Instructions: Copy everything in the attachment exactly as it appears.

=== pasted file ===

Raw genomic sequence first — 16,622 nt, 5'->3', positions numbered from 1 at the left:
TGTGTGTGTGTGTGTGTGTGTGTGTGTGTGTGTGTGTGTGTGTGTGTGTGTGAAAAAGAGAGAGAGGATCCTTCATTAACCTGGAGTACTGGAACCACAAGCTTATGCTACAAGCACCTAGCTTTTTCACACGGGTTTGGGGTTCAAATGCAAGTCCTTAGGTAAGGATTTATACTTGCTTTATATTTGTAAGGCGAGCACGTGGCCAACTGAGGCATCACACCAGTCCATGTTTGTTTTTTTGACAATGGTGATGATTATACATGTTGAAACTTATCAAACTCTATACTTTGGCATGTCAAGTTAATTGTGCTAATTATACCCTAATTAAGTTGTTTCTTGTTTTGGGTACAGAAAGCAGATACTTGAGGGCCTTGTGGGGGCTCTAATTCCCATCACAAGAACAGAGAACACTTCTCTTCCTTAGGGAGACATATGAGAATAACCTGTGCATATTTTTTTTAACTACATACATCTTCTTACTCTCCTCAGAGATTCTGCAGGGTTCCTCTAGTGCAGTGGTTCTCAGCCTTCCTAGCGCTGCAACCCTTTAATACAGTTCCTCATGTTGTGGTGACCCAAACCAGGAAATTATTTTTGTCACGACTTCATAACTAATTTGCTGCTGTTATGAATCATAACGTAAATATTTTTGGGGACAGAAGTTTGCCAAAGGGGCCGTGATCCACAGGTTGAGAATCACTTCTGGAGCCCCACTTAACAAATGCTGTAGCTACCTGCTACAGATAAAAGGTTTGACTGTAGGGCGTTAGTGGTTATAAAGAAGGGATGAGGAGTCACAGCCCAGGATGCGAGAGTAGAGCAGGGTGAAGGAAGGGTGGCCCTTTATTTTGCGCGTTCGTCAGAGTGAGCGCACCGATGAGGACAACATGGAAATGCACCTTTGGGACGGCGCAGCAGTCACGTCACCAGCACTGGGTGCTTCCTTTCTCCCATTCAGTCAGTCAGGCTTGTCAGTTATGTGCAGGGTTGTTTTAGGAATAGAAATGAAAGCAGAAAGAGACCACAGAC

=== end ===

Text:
Raw genomic sequence first — 16,622 nt, 5'->3', positions numbered from 1 at the left:
TGTGTGTGTGTGTGTGTGTGTGTGTGTGTGTGTGTGTGTGTGTGTGTGTGTGAAAAAGAGAGAGAGGATCCTTCATTAACCTGGAGTACTGGAACCACAAGCTTATGCTACAAGCACCTAGCTTTTTCACACGGGTTTGGGGTTCAAATGCAAGTCCTTAGGTAAGGATTTATACTTGCTTTATATTTGTAAGGCGAGCACGTGGCCAACTGAGGCATCACACCAGTCCATGTTTGTTTTTTTGACAATGGTGATGATTATACATGTTGAAACTTATCAAACTCTATACTTTGGCATGTCAAGTTAATTGTGCTAATTATACCCTAATTAAGTTGTTTCTTGTTTTGGGTACAGAAAGCAGATACTTGAGGGCCTTGTGGGGGCTCTAATTCCCATCACAAGAACAGAGAACACTTCTCTTCCTTAGGGAGACATATGAGAATAACCTGTGCATATTTTTTTTAACTACATACATCTTCTTACTCTCCTCAGAGATTCTGCAGGGTTCCTCTAGTGCAGTGGTTCTCAGCCTTCCTAGCGCTGCAACCCTTTAATACAGTTCCTCATGTTGTGGTGACCCAAACCAGGAAATTATTTTTGTCACGACTTCATAACTAATTTGCTGCTGTTATGAATCATAACGTAAATATTTTTGGGGACAGAAGTTTGCCAAAGGGGCCGTGATCCACAGGTTGAGAATCACTTCTGGAGCCCCACTTAACAAATGCTGTAGCTACCTGCTACAGATAAAAGGTTTGACTGTAGGGCGTTAGTGGTTATAAAGAAGGGATGAGGAGTCACAGCCCAGGATGCGAGAGTAGAGCAGGGTGAAGGAAGGGTGGCCCTTTATTTTGCGCGTTCGTCAGAGTGAGCGCACCGATGAGGACAACATGGAAATGCACCTTTGGGACGGCGCAGCAGTCACGTCACCAGCACTGGGTGCTTCCTTTCTCCCATTCAGTCAGTCAGGCTTGTCAGTTATGTGCAGGGTTGTTTTAGGAATAGAAATGAAAGCAGAAAGAGACCACAGAC